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Protected Bike Lane Network to be Installed in LIC This Fall

44th Drive, an east-west route that links Court Square with Hunters Point, where protected bike lanes will be installed (Photo: Queens Post)

June 21, 2022 By Christian Murray

Community Board 2 voted earlier this month in support of the Department of Transportation’s plan to install three protected bicycle lanes in Long Island City.

The vote, which was passed unanimously, has cleared the way for the DOT to install the protected bicycle lanes that will provide essential links between the Queensboro and the Pulaski bridges—as well as between Court Square and Hunters Point. The plan, however, will result in the loss of 107 parking spaces.

The DOT plans to install protected bike lanes on 44th Drive—between Vernon Boulevard and 23rd Street—an essential east-west corridor from Court Square toward the Long Island City waterfront.

The plan also involves a protected bike lane on 11th Street–between 44th Drive and Jackson Avenue—a key connection between the two major bridges, as well as a protected bike lane on Jackson Avenue, between Vernon Boulevard and the Pulaski Bridge.

The purple lines indicate where the DOT will be installing the protected bicycle lanes. The green lines are where protected bicycle lanes are already in place. The DOT is also reviewing the Borden Avenue link (represented in red) between Vernon Boulevard and Center Boulevard to see whether it should install protected bicycle lanes there too. The blue lines indicate the location of standard bike lanes, while the pink lines are shared lanes (DOT)

The DOT plans to install the protected bike lanes late summer/early fall.

“This is a critical part of the bike network, not only for Long Island City but for all of Queens, Brooklyn and Manhattan because this is where the Pulaski Bridge and the Queensboro Bridge connect,” said Nick Carey, with the DOT’s bike unit, during the board meeting.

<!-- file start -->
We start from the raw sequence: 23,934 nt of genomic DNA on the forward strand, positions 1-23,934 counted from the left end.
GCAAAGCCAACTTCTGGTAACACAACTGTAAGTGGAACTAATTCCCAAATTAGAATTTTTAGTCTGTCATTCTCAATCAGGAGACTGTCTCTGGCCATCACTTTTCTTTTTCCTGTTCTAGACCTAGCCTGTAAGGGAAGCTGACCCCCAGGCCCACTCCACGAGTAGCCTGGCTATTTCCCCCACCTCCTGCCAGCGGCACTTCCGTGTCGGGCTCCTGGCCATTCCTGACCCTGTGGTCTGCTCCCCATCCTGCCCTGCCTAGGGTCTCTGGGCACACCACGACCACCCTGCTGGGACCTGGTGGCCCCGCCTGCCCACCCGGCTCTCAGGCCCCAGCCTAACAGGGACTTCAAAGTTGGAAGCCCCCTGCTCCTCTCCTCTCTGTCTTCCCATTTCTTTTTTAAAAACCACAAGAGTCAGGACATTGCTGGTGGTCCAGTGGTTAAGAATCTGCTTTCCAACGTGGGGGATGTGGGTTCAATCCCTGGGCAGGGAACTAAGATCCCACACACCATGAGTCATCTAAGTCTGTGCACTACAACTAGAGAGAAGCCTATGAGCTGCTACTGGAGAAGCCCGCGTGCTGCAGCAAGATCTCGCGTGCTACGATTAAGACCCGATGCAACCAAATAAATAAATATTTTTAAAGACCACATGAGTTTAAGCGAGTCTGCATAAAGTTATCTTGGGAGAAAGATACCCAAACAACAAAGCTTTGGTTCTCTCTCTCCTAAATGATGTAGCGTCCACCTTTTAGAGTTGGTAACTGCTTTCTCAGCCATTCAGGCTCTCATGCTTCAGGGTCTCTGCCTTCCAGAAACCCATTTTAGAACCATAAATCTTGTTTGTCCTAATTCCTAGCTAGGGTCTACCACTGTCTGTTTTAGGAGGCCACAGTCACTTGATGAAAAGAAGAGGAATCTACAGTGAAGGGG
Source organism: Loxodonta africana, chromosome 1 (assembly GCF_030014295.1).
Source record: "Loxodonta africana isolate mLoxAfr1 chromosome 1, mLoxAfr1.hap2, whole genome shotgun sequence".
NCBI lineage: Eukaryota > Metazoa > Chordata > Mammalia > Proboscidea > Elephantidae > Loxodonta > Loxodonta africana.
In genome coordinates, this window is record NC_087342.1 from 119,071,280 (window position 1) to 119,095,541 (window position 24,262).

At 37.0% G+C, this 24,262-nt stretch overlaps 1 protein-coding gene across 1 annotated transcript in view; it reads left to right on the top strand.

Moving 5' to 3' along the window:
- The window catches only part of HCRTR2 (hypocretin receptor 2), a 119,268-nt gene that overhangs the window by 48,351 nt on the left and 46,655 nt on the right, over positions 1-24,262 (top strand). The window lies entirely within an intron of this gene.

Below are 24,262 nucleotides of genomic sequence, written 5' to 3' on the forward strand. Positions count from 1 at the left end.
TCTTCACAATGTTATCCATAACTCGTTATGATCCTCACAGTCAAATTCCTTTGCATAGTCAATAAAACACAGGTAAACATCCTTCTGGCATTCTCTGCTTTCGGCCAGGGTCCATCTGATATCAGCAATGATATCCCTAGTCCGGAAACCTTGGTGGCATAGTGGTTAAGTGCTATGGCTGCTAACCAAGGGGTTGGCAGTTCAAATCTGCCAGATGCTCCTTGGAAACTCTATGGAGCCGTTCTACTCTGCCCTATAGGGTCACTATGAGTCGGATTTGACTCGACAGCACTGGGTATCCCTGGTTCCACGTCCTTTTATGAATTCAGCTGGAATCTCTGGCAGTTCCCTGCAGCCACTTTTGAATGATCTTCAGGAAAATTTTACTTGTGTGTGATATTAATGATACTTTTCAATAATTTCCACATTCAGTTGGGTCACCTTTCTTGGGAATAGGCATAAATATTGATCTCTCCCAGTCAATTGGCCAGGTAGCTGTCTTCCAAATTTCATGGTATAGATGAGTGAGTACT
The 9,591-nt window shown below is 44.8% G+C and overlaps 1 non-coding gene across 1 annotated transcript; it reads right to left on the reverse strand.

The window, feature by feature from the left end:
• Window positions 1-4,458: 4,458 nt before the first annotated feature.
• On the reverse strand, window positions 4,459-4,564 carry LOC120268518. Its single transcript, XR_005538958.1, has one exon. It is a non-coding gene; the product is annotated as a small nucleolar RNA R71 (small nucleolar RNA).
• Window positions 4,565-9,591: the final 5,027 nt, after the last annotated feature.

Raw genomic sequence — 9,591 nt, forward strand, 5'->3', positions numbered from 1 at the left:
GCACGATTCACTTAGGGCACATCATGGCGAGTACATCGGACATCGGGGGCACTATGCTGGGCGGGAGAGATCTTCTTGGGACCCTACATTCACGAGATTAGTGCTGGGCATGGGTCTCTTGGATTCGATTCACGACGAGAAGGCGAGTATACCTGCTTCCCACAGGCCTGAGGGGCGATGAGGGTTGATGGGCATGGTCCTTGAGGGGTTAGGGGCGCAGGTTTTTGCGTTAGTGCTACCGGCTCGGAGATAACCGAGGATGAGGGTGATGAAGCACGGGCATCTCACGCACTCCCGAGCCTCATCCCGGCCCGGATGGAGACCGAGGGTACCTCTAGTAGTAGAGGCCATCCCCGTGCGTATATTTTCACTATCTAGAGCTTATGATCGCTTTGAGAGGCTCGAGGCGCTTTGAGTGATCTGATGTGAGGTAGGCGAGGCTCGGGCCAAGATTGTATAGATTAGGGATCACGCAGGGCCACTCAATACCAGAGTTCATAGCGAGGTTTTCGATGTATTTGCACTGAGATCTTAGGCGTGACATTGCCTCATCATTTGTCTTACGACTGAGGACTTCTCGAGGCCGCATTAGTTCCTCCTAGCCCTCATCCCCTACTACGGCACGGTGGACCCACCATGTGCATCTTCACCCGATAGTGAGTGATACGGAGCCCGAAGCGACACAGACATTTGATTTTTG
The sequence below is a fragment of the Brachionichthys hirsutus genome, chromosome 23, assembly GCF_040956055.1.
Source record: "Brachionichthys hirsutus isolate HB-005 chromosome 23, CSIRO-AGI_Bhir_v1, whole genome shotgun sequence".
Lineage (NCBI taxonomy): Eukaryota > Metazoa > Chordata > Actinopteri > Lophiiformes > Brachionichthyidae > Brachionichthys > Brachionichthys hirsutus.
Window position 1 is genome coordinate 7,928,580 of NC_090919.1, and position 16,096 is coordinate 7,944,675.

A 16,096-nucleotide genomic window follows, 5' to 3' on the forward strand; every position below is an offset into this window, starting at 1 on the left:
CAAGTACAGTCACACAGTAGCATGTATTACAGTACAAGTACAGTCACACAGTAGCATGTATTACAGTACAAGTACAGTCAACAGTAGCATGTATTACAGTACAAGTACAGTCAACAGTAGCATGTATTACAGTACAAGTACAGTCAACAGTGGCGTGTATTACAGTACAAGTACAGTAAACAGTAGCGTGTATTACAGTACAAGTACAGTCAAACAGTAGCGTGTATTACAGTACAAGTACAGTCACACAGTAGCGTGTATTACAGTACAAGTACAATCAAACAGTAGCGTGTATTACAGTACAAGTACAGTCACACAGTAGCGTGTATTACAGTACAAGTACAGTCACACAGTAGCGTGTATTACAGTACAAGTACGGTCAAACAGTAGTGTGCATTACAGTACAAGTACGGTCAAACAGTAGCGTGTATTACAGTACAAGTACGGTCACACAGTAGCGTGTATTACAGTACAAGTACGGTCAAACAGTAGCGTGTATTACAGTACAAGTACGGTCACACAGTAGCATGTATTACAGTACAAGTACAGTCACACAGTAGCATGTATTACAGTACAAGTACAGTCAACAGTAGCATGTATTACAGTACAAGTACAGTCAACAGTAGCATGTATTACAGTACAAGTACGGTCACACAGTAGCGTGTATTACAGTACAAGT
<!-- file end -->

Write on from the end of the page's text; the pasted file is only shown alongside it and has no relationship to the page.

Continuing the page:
The DOT also noted that the new protected bike lanes will be installed at a time when there has been a big uptick in bicycling. The agency said that cyclists are crossing the Queensboro bridge 6,400 times per day, with more than 2,000 trips across the Pulaski bridge.

The plan also comes in the wake of bike safety advocates and elected officials urging the DOT to complete a protected bike network in the Long Island City area.

The push for bike safety came to a head when Robert Spencer was killed in a crash in March 2019 while riding his bike at the intersection of Borden Avenue and 2nd Street in Hunters Point.

The DOT is likely to install a protected bicycle lane on Borden Avenue between Center Boulevard and Jackson Avenue– although the agency is still evaluating the concept.

The plans for the three protected bike lanes were largely well received, although the board did have some reservations.

There were concerns about the loss of parking spaces—particularly on Jackson Avenue near the Pulaski Bridge—since many local businesses have customers that need parking.

Additionally, others urged the DOT to find parking spots elsewhere, noting that some residents are sick or handicapped and are unable to use public transportation or ride a bike. Some also argued that the loss of parking spaces would be a burden for low-income residents since they would struggle to afford parking in a commercial garage.